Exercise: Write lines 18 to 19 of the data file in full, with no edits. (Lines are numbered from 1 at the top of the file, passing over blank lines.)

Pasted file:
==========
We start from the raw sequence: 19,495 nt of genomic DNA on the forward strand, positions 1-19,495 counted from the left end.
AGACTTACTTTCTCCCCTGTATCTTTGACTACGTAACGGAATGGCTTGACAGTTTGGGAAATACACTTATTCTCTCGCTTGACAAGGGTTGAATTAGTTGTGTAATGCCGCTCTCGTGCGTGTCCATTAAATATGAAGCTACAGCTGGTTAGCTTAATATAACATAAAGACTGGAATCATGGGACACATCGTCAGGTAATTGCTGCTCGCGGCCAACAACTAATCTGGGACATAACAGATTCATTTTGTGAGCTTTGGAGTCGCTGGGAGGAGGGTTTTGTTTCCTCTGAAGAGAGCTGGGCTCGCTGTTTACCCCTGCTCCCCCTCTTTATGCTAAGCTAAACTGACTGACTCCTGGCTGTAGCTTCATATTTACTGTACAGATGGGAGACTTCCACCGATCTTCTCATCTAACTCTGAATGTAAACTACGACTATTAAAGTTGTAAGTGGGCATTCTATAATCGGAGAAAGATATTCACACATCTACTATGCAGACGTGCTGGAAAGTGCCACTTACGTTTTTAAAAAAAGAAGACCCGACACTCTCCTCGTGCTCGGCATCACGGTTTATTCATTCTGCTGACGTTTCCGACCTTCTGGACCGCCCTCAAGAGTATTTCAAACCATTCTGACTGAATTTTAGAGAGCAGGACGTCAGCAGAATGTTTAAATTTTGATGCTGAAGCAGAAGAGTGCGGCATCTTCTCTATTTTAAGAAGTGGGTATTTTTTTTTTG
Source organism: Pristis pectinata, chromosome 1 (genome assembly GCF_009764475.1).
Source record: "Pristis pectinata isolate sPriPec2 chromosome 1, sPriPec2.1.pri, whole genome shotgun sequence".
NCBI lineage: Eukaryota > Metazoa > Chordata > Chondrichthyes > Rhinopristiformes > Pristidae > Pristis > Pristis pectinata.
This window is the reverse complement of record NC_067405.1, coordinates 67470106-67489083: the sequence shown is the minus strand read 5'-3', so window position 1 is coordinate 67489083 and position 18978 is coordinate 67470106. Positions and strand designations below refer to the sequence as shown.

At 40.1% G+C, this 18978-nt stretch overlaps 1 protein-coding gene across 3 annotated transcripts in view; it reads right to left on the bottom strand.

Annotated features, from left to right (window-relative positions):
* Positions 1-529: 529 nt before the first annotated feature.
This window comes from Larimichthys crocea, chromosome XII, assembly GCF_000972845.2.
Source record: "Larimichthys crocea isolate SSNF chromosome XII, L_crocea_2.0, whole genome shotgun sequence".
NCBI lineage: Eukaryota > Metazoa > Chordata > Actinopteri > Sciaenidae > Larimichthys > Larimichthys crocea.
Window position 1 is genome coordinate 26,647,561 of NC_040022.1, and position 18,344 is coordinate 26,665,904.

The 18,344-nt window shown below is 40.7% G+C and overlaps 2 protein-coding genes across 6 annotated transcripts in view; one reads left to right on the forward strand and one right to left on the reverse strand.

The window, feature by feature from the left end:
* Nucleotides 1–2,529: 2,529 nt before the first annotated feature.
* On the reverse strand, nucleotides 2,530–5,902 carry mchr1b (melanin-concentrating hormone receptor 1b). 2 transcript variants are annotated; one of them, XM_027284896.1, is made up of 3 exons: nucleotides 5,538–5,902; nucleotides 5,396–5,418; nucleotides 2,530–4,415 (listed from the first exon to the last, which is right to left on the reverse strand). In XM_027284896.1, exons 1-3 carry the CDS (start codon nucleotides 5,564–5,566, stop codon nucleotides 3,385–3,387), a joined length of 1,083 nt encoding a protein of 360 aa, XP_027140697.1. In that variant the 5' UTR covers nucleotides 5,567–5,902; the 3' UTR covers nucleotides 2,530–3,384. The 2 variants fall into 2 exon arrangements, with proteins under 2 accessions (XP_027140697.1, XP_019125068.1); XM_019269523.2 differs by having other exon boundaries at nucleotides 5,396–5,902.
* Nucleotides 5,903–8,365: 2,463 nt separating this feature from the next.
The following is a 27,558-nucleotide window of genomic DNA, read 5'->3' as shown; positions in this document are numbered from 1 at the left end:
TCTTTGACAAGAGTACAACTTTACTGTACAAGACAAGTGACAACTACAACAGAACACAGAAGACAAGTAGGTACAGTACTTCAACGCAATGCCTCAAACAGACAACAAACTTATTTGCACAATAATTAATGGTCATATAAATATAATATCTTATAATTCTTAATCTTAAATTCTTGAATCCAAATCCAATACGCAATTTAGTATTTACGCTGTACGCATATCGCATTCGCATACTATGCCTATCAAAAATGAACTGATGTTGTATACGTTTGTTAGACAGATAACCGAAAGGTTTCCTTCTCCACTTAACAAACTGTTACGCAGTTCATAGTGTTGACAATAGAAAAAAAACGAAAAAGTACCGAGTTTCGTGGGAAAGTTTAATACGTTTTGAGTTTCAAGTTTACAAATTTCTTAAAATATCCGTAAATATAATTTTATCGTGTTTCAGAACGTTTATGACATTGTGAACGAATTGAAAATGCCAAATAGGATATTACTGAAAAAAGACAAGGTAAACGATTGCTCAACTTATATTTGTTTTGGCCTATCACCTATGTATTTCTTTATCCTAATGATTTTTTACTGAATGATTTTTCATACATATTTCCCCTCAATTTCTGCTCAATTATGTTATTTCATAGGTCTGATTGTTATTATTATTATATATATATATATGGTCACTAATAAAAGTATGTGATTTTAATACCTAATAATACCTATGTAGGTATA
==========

* Nucleotides 5,903–8,365: 2,463 nt separating this feature from the next.
The following is a 27,558-nucleotide window of genomic DNA, read 5'->3' as shown; positions in this document are numbered from 1 at the left end: